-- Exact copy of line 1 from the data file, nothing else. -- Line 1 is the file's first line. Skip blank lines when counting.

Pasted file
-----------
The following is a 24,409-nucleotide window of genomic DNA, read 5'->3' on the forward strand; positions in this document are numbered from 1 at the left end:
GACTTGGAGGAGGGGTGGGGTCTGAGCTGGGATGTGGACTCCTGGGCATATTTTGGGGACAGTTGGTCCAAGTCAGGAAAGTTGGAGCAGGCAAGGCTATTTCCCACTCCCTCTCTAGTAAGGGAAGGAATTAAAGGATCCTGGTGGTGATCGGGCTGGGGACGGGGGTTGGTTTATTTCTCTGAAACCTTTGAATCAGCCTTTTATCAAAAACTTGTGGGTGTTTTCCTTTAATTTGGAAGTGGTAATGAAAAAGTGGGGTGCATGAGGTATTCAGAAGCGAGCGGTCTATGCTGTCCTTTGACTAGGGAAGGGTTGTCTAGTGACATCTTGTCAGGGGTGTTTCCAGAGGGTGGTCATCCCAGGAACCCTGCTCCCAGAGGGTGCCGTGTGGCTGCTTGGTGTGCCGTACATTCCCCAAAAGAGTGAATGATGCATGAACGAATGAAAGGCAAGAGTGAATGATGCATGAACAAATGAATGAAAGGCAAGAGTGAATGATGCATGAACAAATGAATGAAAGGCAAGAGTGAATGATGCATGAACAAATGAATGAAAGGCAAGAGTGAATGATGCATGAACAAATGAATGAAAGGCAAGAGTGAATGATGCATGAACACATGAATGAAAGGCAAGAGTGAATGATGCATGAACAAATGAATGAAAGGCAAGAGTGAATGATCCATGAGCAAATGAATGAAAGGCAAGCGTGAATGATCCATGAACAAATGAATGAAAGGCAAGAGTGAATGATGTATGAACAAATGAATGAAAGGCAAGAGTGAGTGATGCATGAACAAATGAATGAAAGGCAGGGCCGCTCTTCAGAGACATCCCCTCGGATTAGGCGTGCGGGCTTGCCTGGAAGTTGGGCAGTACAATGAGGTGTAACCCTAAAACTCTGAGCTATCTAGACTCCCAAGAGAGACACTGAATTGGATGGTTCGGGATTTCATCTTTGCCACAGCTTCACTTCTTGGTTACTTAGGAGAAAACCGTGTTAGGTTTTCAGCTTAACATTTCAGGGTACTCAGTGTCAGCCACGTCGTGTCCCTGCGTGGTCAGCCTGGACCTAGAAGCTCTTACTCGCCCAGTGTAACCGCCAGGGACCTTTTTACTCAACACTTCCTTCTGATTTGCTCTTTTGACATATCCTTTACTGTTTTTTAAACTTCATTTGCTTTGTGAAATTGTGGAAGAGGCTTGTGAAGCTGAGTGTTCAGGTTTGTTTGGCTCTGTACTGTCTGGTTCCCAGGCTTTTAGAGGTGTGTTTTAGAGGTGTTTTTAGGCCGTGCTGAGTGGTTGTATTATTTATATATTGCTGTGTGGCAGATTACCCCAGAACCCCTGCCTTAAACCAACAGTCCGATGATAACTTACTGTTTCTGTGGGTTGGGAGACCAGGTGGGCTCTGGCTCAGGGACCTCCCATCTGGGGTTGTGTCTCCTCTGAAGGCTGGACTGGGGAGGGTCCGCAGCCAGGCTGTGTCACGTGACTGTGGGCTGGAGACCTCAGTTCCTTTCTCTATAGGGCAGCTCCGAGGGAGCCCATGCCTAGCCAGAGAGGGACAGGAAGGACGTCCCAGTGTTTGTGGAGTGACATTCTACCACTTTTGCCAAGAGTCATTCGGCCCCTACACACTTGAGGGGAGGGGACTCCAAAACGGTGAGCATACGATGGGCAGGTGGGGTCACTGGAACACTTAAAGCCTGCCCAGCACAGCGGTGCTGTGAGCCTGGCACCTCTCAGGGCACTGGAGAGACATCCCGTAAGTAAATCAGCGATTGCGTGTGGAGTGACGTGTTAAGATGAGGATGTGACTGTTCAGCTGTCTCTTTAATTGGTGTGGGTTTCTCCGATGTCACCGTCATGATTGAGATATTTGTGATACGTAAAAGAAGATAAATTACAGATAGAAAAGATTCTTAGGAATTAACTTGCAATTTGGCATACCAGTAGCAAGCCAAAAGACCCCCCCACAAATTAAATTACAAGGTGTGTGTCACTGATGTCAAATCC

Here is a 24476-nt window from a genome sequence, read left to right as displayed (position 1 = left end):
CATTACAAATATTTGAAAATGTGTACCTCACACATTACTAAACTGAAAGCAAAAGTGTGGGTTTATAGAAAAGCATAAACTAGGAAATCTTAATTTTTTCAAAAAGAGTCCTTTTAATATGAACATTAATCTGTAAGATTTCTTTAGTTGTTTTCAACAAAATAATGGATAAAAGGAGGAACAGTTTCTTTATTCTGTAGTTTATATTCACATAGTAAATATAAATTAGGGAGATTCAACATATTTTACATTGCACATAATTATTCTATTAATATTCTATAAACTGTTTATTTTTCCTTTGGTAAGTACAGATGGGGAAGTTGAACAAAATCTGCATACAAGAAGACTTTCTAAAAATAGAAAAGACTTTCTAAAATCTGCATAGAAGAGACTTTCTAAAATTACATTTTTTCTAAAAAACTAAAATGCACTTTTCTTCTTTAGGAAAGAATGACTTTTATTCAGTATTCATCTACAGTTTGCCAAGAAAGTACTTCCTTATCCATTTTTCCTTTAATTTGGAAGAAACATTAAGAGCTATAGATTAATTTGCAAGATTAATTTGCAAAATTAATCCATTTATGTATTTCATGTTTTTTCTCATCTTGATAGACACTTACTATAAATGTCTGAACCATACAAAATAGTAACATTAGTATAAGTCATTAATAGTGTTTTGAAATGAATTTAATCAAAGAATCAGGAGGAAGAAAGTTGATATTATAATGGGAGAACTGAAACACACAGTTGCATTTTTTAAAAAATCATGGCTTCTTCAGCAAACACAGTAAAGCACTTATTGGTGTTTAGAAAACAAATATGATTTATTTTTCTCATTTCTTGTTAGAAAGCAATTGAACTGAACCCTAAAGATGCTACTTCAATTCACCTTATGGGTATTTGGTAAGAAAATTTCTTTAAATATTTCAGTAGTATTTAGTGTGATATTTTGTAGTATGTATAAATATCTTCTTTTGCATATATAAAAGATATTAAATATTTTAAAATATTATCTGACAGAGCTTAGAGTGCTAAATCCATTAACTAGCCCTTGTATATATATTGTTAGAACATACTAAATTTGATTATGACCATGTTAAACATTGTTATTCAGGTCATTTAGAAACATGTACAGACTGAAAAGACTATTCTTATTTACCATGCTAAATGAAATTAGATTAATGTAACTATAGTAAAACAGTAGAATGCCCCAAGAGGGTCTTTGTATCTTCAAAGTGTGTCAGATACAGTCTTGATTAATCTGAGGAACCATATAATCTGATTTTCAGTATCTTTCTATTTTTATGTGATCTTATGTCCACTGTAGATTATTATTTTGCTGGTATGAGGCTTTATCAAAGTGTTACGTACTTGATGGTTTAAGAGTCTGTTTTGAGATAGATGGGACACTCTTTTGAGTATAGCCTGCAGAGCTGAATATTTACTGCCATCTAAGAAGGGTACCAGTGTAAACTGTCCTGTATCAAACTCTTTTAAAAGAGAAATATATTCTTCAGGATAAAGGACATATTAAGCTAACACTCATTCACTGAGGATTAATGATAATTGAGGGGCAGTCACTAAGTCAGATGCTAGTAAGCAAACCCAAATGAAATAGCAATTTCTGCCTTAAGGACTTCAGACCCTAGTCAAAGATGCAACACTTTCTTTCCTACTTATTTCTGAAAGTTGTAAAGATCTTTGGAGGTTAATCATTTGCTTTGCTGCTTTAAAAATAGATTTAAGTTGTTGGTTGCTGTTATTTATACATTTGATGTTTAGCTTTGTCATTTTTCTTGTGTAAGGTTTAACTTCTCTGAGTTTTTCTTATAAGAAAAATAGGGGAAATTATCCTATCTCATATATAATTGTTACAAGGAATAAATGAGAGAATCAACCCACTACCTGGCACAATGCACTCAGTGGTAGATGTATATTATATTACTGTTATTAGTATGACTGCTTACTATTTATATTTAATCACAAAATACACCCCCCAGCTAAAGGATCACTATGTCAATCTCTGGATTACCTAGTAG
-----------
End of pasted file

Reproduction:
The following is a 24,409-nucleotide window of genomic DNA, read 5'->3' on the forward strand; positions in this document are numbered from 1 at the left end: